How a not-for-profit artist collective made it to Afterpay Australian Fashion Week


Where fashion and art collide.

Fashion Journal is proud to continue an ongoing partnership with First Nations Fashion and Design aimed at highlighting and amplifying First Nations voices, talent, culture and stories across the industry. Fashion Journal acknowledges the Aboriginal and Torres Strait Islander peoples as the first Australians and traditional custodians of the lands on which we live, learn and work. We pay our respects to their Elders past, present and emerging.

Ikuntji Artists was founded in 1992 in Haasts Bluff, roughly 230 kilometres west of Alice Spring and nestled between the towering red West MacDonnell Ranges. A 150-person community rich in language and cultural diversity, Haasts Bluff became home to the first-ever arts centre established by women in the Western Desert art movement

Initially established as a women’s centre – to provide services like catering, aged care and childminding – Ikuntji Artists captured the attention of the international art world after releasing a series of hand-printed T-shirts and acrylic paintings. Drawing inspiration from their personal ngurra (country) and tjukurrpa (dreaming), the Luritja people began interpreting ancestral stories into intricate, highly abstract works of art.

For more fashion news, shoots, articles and features, head to our Fashion section.

The centre became an outlet for women who had been exercising artistic prowess for decades, painting from their aged care homes under the instruction of husbands and fathers. Now representing a selection of eight key artists, Ikuntji has become both an unassuming fine arts destination and a bubbling cultural hub. 

Over the last few years, Ikuntji Artists has made a celebrated foray into the world of Australian fashion. Working closely with not-for-profit Indigenous corporation First Nations Fashion and Design (FNFD), the centre has brought its art to life in the form of vibrant textiles, carefully-constructed garments and local designer collaborations.

Working towards a self-sustaining ecosystem of Aboriginal fashion creatives, FNFD made history at last year’s Afterpay Australian Fashion Week (AAFW). In an AAFW first, FNFD showcased a lineup of seven different First Nations designers, making “an indelible mark on the Australian fashion industry”. This year, Ikuntji Artists is joining for another historic show, bringing its Frock On! event to the main stage.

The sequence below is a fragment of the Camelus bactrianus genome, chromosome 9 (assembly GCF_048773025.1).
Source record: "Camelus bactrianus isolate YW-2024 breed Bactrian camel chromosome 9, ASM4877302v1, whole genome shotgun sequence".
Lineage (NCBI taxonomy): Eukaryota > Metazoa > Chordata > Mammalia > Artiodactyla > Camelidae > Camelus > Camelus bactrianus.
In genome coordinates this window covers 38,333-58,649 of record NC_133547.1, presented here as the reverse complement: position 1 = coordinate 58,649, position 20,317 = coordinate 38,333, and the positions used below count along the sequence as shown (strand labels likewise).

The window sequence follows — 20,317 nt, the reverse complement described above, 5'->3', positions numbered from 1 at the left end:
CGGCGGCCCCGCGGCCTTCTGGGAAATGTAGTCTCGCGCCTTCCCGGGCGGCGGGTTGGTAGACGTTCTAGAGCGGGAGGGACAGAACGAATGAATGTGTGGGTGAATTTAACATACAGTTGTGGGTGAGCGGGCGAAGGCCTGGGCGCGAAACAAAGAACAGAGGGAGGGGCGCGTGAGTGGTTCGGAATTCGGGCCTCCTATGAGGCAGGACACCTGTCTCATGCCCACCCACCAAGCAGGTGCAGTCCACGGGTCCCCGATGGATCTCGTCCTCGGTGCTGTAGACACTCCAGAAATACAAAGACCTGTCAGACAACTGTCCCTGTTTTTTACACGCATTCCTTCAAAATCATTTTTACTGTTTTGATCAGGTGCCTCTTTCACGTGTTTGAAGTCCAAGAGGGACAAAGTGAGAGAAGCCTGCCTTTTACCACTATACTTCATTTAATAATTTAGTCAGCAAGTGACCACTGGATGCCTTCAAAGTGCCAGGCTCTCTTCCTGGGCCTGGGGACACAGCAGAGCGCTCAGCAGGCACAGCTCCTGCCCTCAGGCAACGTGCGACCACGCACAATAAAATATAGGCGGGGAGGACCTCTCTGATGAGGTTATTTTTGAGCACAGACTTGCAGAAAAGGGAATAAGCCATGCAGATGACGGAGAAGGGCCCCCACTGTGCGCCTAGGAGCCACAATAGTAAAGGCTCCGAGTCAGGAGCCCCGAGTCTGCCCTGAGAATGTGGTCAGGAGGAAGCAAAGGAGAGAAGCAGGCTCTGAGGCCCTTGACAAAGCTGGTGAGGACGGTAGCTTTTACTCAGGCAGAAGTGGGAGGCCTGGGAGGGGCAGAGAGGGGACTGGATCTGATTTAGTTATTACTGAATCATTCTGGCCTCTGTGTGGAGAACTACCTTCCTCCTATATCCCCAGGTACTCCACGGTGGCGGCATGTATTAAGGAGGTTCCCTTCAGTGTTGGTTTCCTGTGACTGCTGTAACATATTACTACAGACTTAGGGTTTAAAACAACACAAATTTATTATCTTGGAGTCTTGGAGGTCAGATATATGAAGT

View this post on Instagram


A post shared by Ikuntji Artists (@ikuntjiartists)

Launched in February of 2021, Frock On! is the annual partnership between Ikuntji Artists and Flying Fox Fabrics. A small social enterprise based in Darwin, Flying Fox Fabrics works in cross-cultural collaboration with Aboriginal artists to create authentic, ethically-produced fabrics. Handwoven and handpainted, Flying Fox Fabrics are crafted in partnership with Fair Trade social enterprises in Cambodia. 

Taking place on the closing night of AAFW, Frock On! Will highlight the talented work of designers and artisans alike. So how does it work? “Designers are invited to apply to the program and are then paired with Ikuntji Artists textiles,” explains Christopher Dewar, the marketing assistant at Ikuntji Artist centre. “The designers then create garments inspired by the beautiful designs from the artists at Haasts Bluff. The focus of the program is to highlight and celebrate ethically-made, indigenous fabrics.”


View this post on Instagram


A post shared by Ikuntji Artists (@ikuntjiartists)

This year’s event boasts a dynamic mix of six Ikuntji Artists, each with a distinct style and chosen medium. “These fabrics are created from works completed at screen printing workshops at the Ikuntji Artists art centre”, Christopher tells me. “The artists paint directly onto clear film which is then digitised and exposed onto a silkscreen. The fabrics are then hand-printed at Publisher Textiles and Paper in Sydney.”

The artists include Alice Nampitjinpa Dixon, who “tells her story in bright colours, often utilising orange and yellow to mirror the ochres that are used in ceremonial body painting”, says Christopher. There’s also Eunice Napanangka Jack, whose “paintings are interpretations of her country near Lake Mackay. She uses layers of colour to build up a vision of the bush flowers and grasses”.

Mavis Marks “likes to paint the ceremonial dancing of ladies at Mt Liebig, and represents their body painting designs,” Christopher tells me. “She also paints the story given to her by her grandfather of Kalipinpa, the Water Dreaming, which comes from her mother’s side.” Artist Keturah Zimran, on the other hand, prefers to paint puli puli and tali tali (rocks and sandhills), working primarily with acrylic on Belgian linen or cotton canvas.


View this post on Instagram


A post shared by Ikuntji Artists (@ikuntjiartists)

Artist Leonie Kamutu and her sister, Tilly Napaltjarri, both learnt painting from their father’s brother. Recognisable by its purposeful brushstrokes and bright, labyrinth-like mazes of colour, Leonie’s inkwork is translated onto fabrics like silk and hessian linen. The final artist in the Frock On! lineup is Mitjili Napurrula, whose award-winning work is inspired by “the cultural heritage that continues to inform the myriad expressions of Western Desert”, Christopher explains.

Frock On! is just one of the opportunities presented to Ikuntji Artists as a result of the centre’s success. The late Alice Nampitjinpa Dixon’s Tali Tali print was most recently worn on the cover of Australian Vogue, donned by model Elaine George. “We’re excited about the continued collaboration with designers and artists from outside the community,” says Christopher. “It’s a way of broadening and strengthening culture and the fashion industry.”

For more on Ikuntji Artists and Frock On!, head here.

Lazy Loading